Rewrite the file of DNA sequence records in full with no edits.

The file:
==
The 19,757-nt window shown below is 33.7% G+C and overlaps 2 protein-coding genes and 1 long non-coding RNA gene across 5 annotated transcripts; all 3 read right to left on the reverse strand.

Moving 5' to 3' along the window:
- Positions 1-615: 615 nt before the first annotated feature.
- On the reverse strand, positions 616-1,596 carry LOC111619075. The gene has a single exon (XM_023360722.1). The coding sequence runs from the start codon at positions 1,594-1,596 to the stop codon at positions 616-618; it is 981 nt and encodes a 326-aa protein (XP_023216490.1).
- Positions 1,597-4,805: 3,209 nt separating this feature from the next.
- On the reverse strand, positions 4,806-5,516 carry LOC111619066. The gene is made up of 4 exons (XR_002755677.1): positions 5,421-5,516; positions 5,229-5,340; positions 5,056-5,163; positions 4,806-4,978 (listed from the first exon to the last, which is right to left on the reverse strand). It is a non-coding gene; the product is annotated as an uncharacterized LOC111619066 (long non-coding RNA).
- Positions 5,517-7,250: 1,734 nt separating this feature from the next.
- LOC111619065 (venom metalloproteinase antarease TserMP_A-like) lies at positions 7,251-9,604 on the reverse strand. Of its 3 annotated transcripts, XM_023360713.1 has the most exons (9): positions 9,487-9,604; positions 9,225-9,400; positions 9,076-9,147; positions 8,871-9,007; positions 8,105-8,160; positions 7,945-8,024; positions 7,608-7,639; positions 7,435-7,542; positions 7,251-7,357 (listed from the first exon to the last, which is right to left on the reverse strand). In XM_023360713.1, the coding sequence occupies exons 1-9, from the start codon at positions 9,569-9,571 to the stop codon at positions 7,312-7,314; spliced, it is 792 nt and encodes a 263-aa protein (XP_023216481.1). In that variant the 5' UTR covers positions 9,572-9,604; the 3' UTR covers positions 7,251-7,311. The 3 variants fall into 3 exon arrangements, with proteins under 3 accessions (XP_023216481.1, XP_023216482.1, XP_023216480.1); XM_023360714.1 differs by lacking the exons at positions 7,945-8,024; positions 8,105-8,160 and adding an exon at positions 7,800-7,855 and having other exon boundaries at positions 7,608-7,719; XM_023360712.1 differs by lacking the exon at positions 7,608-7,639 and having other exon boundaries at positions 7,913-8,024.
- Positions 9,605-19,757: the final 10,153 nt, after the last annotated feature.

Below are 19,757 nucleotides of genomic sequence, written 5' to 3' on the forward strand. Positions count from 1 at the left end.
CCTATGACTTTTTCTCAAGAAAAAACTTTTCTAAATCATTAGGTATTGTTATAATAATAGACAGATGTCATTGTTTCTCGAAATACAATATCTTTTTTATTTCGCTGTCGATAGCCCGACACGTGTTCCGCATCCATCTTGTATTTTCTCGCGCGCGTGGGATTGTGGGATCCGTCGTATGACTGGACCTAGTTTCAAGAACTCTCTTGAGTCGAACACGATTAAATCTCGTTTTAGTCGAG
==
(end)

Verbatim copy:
The 19,757-nt window shown below is 33.7% G+C and overlaps 2 protein-coding genes and 1 long non-coding RNA gene across 5 annotated transcripts; all 3 read right to left on the reverse strand.

Moving 5' to 3' along the window:
- Positions 1-615: 615 nt before the first annotated feature.
- On the reverse strand, positions 616-1,596 carry LOC111619075. The gene has a single exon (XM_023360722.1). The coding sequence runs from the start codon at positions 1,594-1,596 to the stop codon at positions 616-618; it is 981 nt and encodes a 326-aa protein (XP_023216490.1).
- Positions 1,597-4,805: 3,209 nt separating this feature from the next.
- On the reverse strand, positions 4,806-5,516 carry LOC111619066. The gene is made up of 4 exons (XR_002755677.1): positions 5,421-5,516; positions 5,229-5,340; positions 5,056-5,163; positions 4,806-4,978 (listed from the first exon to the last, which is right to left on the reverse strand). It is a non-coding gene; the product is annotated as an uncharacterized LOC111619066 (long non-coding RNA).
- Positions 5,517-7,250: 1,734 nt separating this feature from the next.
- LOC111619065 (venom metalloproteinase antarease TserMP_A-like) lies at positions 7,251-9,604 on the reverse strand. Of its 3 annotated transcripts, XM_023360713.1 has the most exons (9): positions 9,487-9,604; positions 9,225-9,400; positions 9,076-9,147; positions 8,871-9,007; positions 8,105-8,160; positions 7,945-8,024; positions 7,608-7,639; positions 7,435-7,542; positions 7,251-7,357 (listed from the first exon to the last, which is right to left on the reverse strand). In XM_023360713.1, the coding sequence occupies exons 1-9, from the start codon at positions 9,569-9,571 to the stop codon at positions 7,312-7,314; spliced, it is 792 nt and encodes a 263-aa protein (XP_023216481.1). In that variant the 5' UTR covers positions 9,572-9,604; the 3' UTR covers positions 7,251-7,311. The 3 variants fall into 3 exon arrangements, with proteins under 3 accessions (XP_023216481.1, XP_023216482.1, XP_023216480.1); XM_023360714.1 differs by lacking the exons at positions 7,945-8,024; positions 8,105-8,160 and adding an exon at positions 7,800-7,855 and having other exon boundaries at positions 7,608-7,719; XM_023360712.1 differs by lacking the exon at positions 7,608-7,639 and having other exon boundaries at positions 7,913-8,024.
- Positions 9,605-19,757: the final 10,153 nt, after the last annotated feature.

Below are 19,757 nucleotides of genomic sequence, written 5' to 3' on the forward strand. Positions count from 1 at the left end.
CCTATGACTTTTTCTCAAGAAAAAACTTTTCTAAATCATTAGGTATTGTTATAATAATAGACAGATGTCATTGTTTCTCGAAATACAATATCTTTTTTATTTCGCTGTCGATAGCCCGACACGTGTTCCGCATCCATCTTGTATTTTCTCGCGCGCGTGGGATTGTGGGATCCGTCGTATGACTGGACCTAGTTTCAAGAACTCTCTTGAGTCGAACACGATTAAATCTCGTTTTAGTCGAG